Writer Raymond Wong attempts to take the landmark early 80s ‘Aces Go Places’ films and give them a late 90s update. This time, the star is another Cantopop singer/actor Alan Tam who is backed up with an all-star cast and a series of ‘in-jokes’ aimed at the knowing local audience. It proves, of course, not to be a patch on the original classic.
With the death of his criminal patriarch, cowardly son Philag (Tam) is called back from his studies in the U.S. to head the family organisation and avenge the death of his father. The supposed killer is Robin Hood style superthief Ling (Chung) who is also being chased by highly eccentric gangster Lui (Ng) – the victim of one of her outrageous cons. As Philag is hardly assassin material, his family hire drunken marksman Shooter (Leung) to train the potential godfather to fulfil his task. While Philag stalks his target, he falls deeply in love with her and also discovers that she was not responsible for his father’s murder. These moments of romance are naturally put to one side when all singing, all dancing madman Lui finally captures Ling and plots his revenge.
Despite a promising pre-credits sequence, ’97 Aces Go Places’ plummets to the levels of mediocrity shortly thereafter. The first taste of how the duration would pan out is when the soundtrack begins to play over the credits; the well-loved Samuel Hui ditty is given an uncomfortable and unwelcome re-mix that grates against those enjoyable feelings of nostalgia. From this point onwards, the attempt to re-create what made the original series so entertaining falls flat.
Though some have tried to argue that the premise of the original ‘Aces Go Places’ is too ‘dated’ to translate to its updated era, the real problem is that this homage lacks all of the exuberant spirit that made its inspiration such fun. While Hui and Maka tackled ludicrous thieves with a mixture of ingenuity and a dash of surrealism, the lead pair here stumble through the plot without generating interest. Alan Tam is an able performer, but looks uncomfortable playing a role that seems to be ten years too young for him – a mistake that is parodied in one of the film’s few successful jokes. Tam is easily superior to the usually dependable Tony Leung Chiu Wai though; his blank performance gives some indication of his actual interest in its outcome. Such a zany film needs its lead pairing to be on top form and work around any deficiencies, but this task proves to be beyond their half-hearted efforts.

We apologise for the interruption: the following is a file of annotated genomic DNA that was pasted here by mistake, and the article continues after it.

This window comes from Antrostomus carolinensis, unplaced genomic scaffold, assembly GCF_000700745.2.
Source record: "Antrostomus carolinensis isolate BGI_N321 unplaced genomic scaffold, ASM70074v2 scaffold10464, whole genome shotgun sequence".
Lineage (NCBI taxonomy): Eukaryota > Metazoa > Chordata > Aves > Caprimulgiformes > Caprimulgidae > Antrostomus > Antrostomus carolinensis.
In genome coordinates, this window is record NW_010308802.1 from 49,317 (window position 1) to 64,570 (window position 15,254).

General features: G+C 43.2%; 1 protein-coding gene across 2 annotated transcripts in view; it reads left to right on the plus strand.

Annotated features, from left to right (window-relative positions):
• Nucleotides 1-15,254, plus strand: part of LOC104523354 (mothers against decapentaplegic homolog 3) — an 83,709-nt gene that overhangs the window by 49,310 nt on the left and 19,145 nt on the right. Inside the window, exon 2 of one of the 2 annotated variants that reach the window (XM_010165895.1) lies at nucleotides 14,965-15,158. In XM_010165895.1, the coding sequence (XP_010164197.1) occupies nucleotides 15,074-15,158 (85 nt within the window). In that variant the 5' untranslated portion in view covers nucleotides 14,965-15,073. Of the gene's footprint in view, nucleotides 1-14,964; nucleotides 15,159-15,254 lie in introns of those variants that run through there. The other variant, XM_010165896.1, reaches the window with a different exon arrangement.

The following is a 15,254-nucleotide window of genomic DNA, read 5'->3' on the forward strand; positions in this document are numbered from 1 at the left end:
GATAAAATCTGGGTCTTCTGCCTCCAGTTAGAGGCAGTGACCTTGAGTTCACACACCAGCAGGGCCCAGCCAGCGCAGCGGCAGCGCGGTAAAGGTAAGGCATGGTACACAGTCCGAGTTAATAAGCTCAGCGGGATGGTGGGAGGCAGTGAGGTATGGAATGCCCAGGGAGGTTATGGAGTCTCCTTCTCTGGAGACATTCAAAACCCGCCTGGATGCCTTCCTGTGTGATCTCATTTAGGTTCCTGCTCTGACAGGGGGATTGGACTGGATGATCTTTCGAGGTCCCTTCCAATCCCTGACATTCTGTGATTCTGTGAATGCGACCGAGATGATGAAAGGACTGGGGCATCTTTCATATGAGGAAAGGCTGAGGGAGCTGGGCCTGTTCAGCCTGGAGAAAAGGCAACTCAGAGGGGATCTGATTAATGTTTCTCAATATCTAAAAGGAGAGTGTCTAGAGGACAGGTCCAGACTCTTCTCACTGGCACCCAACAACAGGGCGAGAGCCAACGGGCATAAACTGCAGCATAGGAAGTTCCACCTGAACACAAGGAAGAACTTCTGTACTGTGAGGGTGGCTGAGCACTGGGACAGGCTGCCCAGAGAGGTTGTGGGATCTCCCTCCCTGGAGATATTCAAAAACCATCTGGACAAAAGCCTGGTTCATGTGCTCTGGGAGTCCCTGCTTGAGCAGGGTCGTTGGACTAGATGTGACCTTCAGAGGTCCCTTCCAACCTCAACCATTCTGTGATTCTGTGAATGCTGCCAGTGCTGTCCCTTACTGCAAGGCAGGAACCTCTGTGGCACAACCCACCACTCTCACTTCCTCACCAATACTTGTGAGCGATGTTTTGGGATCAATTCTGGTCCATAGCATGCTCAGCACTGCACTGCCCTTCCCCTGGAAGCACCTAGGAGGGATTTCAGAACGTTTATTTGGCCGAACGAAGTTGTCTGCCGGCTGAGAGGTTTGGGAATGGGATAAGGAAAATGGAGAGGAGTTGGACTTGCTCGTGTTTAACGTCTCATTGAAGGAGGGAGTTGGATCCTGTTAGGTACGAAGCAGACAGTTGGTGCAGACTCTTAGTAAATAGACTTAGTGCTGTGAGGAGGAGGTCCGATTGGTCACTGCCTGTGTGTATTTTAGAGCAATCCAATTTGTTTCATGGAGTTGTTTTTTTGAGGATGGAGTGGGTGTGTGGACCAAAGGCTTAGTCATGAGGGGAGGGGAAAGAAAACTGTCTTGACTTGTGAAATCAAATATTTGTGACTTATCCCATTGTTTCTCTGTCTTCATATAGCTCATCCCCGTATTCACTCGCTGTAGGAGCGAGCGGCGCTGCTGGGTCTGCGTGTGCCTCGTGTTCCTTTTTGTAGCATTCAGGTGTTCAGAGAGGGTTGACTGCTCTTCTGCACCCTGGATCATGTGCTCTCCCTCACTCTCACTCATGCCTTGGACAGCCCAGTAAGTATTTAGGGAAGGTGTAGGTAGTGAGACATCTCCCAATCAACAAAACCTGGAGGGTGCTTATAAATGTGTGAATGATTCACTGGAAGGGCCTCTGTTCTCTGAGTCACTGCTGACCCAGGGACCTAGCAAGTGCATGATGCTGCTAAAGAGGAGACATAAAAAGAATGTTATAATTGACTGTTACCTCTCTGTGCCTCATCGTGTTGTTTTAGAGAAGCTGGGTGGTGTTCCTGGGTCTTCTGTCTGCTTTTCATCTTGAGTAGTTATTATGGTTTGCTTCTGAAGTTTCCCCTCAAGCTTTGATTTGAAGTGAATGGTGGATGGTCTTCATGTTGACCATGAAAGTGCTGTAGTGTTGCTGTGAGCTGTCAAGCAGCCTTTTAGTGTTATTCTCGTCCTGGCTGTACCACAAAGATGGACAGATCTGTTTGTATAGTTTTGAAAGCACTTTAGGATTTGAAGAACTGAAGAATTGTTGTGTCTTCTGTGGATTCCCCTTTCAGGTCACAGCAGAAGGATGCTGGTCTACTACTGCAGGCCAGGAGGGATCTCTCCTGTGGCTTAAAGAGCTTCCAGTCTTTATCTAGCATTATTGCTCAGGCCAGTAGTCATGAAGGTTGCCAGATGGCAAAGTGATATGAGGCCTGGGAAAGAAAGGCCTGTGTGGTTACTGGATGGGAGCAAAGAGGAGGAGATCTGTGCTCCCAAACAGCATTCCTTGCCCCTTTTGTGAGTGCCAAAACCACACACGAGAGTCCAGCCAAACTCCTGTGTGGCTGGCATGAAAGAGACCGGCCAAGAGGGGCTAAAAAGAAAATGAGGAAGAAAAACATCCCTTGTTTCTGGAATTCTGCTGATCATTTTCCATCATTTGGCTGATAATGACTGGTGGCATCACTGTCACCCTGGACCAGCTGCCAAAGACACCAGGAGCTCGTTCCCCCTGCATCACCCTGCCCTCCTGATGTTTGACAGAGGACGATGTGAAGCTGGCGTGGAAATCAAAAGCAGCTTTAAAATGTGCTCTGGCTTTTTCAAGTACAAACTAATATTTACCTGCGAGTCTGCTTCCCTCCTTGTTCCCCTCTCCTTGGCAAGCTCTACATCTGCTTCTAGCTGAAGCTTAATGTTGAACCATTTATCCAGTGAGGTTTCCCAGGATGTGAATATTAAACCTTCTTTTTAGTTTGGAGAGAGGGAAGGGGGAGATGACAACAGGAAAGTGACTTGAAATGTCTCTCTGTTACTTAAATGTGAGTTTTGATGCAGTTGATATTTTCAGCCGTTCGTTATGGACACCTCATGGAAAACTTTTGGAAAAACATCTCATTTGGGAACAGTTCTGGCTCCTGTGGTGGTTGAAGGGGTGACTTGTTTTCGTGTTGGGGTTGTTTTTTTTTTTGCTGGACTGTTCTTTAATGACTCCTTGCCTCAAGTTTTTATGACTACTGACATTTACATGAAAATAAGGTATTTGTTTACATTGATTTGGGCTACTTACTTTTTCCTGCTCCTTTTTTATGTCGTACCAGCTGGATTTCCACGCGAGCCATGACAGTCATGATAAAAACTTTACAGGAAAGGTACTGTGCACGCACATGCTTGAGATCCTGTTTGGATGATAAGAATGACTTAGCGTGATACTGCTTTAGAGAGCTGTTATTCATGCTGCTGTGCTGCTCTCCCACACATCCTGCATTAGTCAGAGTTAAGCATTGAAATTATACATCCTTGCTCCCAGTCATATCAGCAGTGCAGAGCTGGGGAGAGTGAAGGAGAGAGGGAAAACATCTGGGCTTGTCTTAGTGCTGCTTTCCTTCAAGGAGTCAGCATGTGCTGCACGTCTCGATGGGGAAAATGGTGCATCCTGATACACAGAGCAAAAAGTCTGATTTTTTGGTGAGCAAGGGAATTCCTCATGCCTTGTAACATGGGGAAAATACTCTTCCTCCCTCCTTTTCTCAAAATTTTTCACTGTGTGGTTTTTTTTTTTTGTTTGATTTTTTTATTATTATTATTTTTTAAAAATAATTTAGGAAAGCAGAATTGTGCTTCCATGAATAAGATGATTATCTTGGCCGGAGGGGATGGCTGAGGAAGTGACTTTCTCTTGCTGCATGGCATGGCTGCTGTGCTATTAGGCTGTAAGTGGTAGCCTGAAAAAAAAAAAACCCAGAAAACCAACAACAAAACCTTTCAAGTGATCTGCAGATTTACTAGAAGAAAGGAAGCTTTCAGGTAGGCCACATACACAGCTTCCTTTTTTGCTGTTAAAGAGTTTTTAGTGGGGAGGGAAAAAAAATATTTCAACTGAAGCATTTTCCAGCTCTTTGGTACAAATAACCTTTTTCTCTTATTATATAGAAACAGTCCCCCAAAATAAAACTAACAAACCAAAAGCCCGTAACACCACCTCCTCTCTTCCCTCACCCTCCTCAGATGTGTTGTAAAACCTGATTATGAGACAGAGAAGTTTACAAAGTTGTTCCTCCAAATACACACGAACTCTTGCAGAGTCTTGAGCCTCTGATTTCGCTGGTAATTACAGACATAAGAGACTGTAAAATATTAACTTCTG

The cardinal sin that the film commits is to force its comedy and, when this proves unsuccessful, pick on easy targets for ‘humour’; a strange and distasteful joke at the expensive of two disabled characters is a little indication of how low things get. Even though there are few bright spots – namely Francis Ng’s surreal rendition of the theme from ‘Police Story’ and Christy Chung’s fight with Billy Chow! – it’s sad to report that ’97 Aces Go Places’ has little to recommend it. Even though I was eager to like the film and the trailer helped make this seem a possibility, this is a major disappointment – even for the most forgiving fans of the Samuel Hui/Karl Maka classic.